Sampling locations for gas analyses were at the spray dryer inlet at a point before any feed enters the spray dryer, the spray dryer outlet, the baghouse inlet, and the baghouse outlet. Sulfur dioxide measurements were performed with a Teledyne spectrophotometric analyzer. NOx measurements were made with a Monitor Labs chemiluminescence analyzer. The temperatures at various points in the system were monitored with Type K (Chromel-Alumel) thermocouples, whose outputs were shown on digital displays and recorded on a multipoint strip chart recorder. The gas flow rates were determined by standard pitot tube traverse flow measurements. Pressures were measured with Magnehelic differential pressure gauges and standard manometers. Particulate sampling was done using an EPA Method V Particulate Sampling System. Gas and particulate sampling was done during the testing to verify low concentrations of gas pollutants (NOx and SOx) and low radionuclide carryover.
The simulated liquid wastes were prepared in a feed tank of 1900-liter capacity.
A Moyno slurry pump was used to pump the feed solution to the top of the spray dryer. Hot gas for the drying was produced by an excess air natural gas burner. The gas flow rate was 60 sc mm at 450° K. Under these conditions, 2.2 l/min (2.8 kg/min) of feed solution were dried. The temperature of the exit gas from the spray dryer was 65°-82° C. The dried product from the spray dryer entered the baghouse where it was collected at the bottom in 200-liter drums. The outlet gas from the baghouse traveled down an off-gas duct to an induced-draft fan and was then released through a stack.
The spray dryer was operated as follows. Hot gas from the burner using natural gas and an excess of air was passed through the heated gas spray dryer for a period of 4 hours to heat the spray dryer to the desired operating temperature. An atomizing wheel was installed in the spray dryer and compressed air was used as the atomizing gas. Flow through the atomizer was begun prior to the heat-up. The blower was actuated and the burner ignited. Distilled water was then fed to the nozzle through the liquid line. As the heated spray dryer approached operating temperature, the water and air flow to the nozzle was adjusted to the desired operating parameters. The spray dryer was then operated for 1/2 hour before the simulated waste was injected into the system. After the desired amount of simulated waste liquid or slurry was fed to the system, the liquid feed was again switched to distilled water. A summary of the spray dryer operating conditions is given in Table II and the off-gas composition is given in Table III.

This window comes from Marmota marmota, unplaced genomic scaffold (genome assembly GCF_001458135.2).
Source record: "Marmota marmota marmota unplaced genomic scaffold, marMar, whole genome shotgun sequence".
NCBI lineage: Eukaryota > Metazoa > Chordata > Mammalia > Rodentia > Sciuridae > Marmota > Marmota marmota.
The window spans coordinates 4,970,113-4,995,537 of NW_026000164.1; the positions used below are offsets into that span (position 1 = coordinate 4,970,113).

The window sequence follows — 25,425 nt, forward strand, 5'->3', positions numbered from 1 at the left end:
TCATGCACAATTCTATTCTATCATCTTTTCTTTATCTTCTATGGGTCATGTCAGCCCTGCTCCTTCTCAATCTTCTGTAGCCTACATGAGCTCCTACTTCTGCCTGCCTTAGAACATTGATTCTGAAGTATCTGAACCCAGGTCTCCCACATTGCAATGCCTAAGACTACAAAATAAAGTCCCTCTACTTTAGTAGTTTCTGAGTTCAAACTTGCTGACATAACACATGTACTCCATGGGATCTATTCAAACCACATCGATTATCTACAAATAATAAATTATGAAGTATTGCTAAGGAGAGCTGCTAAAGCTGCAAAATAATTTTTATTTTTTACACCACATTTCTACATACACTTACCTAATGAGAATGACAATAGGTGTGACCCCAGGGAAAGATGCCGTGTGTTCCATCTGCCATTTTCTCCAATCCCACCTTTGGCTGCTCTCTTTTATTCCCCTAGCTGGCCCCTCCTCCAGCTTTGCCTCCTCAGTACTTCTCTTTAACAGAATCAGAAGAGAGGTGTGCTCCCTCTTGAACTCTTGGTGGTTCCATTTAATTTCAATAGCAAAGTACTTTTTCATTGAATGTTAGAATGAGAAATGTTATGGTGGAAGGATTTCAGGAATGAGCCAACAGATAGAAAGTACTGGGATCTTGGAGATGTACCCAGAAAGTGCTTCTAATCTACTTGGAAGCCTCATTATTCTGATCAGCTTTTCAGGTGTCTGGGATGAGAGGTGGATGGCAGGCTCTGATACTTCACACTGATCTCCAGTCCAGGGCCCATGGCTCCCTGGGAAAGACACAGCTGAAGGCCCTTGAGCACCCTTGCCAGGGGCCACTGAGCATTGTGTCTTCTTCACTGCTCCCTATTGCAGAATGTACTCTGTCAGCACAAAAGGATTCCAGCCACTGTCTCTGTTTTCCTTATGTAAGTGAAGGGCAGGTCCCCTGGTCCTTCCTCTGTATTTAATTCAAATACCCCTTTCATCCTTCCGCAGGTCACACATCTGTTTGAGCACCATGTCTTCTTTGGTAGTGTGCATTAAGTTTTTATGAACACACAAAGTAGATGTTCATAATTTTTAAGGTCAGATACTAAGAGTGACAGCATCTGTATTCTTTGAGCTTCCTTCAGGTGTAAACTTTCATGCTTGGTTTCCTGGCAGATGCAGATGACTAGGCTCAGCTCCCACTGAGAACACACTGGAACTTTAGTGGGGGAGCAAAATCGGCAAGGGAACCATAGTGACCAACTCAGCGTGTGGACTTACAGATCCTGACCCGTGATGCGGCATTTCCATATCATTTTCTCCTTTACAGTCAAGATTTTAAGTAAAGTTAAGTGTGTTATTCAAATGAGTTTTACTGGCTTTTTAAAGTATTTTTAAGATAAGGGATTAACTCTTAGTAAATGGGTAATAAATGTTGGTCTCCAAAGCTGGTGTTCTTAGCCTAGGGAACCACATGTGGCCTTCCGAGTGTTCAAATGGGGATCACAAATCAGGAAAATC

TABLE II______________________________________Spray Dryer Operating Conditions Simulated Simulated Resin-FilterQuantity BWR Waste PWR Waste Aid Waste______________________________________Feed rate, kg/min 2.85 2.84 2.83Dil H2 O, 1pm 0.45 0.11 0.11Temp, °C.Dryer inlet 185 189 186Dryer outlet 86 85 86Baghouse outlet 73 76 77Wet bulb 44 44 44Ambient 11 13 11Gas flow, acmm1 80.14 77.02 80.99Gas flow, scmm2 61.73 59.75 62.58______________________________________ 1 Actual cubic meters per minute 2 Standard cubic meters per minute, where standard conditions are 29 K and 101.3 kPa
TABLE III______________________________________Off-Gas Composition Simulated Simulated Resin-FilterGas Species BWR Waste PWR Waste Aid Waste______________________________________SO2, ppm 0 0 2NO, ppm 0 0 3NOx, ppm 0 0 3H2 O, vol % 5.4 6.8 7.0______________________________________